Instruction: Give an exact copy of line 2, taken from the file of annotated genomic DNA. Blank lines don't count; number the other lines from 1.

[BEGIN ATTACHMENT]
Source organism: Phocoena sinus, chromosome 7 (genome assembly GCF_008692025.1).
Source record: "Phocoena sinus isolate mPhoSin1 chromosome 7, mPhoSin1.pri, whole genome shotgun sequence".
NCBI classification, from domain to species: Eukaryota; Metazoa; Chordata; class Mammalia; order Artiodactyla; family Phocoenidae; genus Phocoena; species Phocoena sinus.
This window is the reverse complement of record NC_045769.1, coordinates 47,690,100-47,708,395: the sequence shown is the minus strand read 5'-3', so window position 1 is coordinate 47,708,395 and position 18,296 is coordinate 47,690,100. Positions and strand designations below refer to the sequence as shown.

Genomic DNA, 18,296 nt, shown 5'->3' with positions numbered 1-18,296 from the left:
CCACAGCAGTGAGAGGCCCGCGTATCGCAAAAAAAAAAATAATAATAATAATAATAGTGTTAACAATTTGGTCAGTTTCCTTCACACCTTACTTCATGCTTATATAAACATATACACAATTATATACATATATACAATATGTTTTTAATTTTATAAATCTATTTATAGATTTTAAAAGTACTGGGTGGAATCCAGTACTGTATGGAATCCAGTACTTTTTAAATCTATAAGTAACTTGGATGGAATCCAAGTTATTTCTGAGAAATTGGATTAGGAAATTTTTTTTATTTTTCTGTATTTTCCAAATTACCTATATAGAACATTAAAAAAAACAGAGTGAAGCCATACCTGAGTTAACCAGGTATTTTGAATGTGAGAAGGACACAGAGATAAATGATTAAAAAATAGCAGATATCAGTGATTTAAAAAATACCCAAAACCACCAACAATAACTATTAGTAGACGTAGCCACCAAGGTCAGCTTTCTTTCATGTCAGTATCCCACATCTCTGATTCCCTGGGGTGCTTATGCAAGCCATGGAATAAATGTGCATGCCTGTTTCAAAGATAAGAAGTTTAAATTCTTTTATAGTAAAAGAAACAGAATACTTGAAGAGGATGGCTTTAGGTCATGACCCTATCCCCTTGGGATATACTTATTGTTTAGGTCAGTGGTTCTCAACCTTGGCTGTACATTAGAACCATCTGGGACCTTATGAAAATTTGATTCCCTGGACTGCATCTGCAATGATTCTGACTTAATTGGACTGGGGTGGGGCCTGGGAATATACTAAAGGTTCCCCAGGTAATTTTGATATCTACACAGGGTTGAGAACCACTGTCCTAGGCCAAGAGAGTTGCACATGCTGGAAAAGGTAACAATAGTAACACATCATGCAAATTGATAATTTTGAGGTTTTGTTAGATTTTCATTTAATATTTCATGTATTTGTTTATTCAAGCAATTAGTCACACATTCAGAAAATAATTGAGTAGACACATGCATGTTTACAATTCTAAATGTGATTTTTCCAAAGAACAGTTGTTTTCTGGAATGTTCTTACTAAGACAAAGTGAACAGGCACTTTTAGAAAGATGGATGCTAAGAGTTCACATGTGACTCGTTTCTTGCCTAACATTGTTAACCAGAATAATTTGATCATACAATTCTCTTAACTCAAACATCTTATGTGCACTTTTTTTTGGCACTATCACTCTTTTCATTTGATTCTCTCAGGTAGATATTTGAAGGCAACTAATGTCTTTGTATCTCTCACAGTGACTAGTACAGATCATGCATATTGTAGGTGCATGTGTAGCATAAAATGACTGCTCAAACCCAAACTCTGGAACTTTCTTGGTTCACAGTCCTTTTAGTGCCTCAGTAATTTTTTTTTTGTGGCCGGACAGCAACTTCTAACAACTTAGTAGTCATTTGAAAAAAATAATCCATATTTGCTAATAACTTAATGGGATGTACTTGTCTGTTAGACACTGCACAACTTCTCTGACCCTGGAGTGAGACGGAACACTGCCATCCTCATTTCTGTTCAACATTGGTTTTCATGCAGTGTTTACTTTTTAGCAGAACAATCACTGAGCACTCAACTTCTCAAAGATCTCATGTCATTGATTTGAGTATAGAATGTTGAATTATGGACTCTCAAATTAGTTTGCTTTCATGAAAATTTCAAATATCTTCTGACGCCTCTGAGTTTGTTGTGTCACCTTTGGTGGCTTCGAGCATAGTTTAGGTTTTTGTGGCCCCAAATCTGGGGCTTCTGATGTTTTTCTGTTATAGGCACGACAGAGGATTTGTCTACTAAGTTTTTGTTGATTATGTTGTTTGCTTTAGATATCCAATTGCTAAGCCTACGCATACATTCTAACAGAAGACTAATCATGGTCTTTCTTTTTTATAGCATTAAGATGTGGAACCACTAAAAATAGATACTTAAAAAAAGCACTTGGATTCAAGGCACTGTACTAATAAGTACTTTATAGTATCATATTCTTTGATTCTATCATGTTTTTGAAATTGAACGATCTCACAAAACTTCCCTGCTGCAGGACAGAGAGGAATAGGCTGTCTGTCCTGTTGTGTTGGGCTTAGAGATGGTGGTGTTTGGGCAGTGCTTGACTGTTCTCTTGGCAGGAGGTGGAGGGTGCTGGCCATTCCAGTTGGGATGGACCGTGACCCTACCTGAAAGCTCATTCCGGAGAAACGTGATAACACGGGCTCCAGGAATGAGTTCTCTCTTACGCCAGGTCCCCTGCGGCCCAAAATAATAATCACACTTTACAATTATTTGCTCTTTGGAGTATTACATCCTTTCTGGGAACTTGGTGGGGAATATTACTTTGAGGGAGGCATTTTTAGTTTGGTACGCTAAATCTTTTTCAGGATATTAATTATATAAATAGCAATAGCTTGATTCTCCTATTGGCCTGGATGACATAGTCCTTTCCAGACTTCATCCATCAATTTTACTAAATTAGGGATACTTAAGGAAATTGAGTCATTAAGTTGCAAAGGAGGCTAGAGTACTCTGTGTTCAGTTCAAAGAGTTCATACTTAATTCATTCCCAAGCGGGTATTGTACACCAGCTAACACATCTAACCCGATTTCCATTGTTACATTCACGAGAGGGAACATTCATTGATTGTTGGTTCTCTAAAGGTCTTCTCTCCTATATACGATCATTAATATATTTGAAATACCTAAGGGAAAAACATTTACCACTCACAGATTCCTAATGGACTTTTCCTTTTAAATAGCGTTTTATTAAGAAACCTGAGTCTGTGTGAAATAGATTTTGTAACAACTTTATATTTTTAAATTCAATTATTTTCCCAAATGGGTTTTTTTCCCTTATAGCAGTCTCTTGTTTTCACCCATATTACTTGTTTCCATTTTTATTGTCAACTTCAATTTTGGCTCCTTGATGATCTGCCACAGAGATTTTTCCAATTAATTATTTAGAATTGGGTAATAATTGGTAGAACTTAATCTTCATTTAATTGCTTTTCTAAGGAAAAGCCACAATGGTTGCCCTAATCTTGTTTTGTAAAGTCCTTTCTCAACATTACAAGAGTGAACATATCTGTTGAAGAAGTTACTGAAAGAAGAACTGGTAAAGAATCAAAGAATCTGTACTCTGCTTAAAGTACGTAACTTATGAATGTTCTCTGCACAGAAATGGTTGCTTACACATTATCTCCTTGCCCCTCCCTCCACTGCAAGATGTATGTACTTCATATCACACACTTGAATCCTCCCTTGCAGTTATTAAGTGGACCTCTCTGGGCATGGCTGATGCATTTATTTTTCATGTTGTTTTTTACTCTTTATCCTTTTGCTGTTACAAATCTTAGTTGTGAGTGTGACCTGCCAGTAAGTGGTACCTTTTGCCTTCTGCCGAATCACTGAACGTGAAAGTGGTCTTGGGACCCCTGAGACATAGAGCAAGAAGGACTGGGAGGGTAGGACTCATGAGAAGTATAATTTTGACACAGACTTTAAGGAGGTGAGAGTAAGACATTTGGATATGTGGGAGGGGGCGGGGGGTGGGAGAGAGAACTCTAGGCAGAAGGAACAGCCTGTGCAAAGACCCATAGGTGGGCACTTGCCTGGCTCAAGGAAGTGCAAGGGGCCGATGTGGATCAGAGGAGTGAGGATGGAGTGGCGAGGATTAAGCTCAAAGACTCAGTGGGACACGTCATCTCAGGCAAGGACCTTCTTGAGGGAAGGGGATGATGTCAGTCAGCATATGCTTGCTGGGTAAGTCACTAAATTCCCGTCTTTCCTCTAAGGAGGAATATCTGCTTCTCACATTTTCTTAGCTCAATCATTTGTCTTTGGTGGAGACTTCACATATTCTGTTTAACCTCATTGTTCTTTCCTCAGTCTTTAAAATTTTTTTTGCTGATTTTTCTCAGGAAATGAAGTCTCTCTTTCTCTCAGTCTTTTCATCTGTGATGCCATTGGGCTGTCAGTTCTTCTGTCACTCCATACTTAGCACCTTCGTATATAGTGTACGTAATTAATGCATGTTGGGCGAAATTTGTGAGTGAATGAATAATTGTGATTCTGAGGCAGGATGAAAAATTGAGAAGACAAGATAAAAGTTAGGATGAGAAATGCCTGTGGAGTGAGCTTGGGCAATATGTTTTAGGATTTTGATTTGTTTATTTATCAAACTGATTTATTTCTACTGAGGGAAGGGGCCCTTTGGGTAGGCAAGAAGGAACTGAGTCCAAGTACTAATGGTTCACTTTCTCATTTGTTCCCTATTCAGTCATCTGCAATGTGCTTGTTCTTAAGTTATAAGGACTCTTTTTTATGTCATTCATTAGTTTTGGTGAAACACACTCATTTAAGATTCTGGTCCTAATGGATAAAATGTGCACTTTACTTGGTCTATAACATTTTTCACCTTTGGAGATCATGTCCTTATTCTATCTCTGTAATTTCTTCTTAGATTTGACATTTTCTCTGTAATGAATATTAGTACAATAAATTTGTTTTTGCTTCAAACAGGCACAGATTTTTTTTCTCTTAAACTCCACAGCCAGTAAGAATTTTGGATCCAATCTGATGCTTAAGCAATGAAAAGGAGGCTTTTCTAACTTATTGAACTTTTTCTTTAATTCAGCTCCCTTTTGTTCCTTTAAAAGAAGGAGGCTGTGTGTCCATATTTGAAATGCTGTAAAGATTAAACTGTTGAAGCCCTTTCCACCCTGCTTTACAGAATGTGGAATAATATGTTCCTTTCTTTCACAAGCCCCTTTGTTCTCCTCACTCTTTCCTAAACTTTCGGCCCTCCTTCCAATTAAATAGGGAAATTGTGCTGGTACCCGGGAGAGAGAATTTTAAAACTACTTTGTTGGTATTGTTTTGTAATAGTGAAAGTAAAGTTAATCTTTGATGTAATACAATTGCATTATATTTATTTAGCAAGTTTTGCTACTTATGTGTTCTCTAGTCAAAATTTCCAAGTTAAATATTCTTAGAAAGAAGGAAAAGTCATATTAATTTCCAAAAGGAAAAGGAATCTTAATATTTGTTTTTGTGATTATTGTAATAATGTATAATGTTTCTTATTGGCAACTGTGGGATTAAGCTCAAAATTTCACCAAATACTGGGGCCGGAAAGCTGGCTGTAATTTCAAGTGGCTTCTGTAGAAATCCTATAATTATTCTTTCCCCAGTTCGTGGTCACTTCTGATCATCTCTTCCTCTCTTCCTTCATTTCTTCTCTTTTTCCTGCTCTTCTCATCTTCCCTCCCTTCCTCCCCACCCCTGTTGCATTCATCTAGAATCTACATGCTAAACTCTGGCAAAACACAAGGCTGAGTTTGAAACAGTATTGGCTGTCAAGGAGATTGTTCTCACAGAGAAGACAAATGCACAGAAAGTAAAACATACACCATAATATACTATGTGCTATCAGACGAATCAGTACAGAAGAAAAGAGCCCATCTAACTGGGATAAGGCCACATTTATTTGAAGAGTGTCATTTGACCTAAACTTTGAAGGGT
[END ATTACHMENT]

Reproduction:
Source record: "Phocoena sinus isolate mPhoSin1 chromosome 7, mPhoSin1.pri, whole genome shotgun sequence".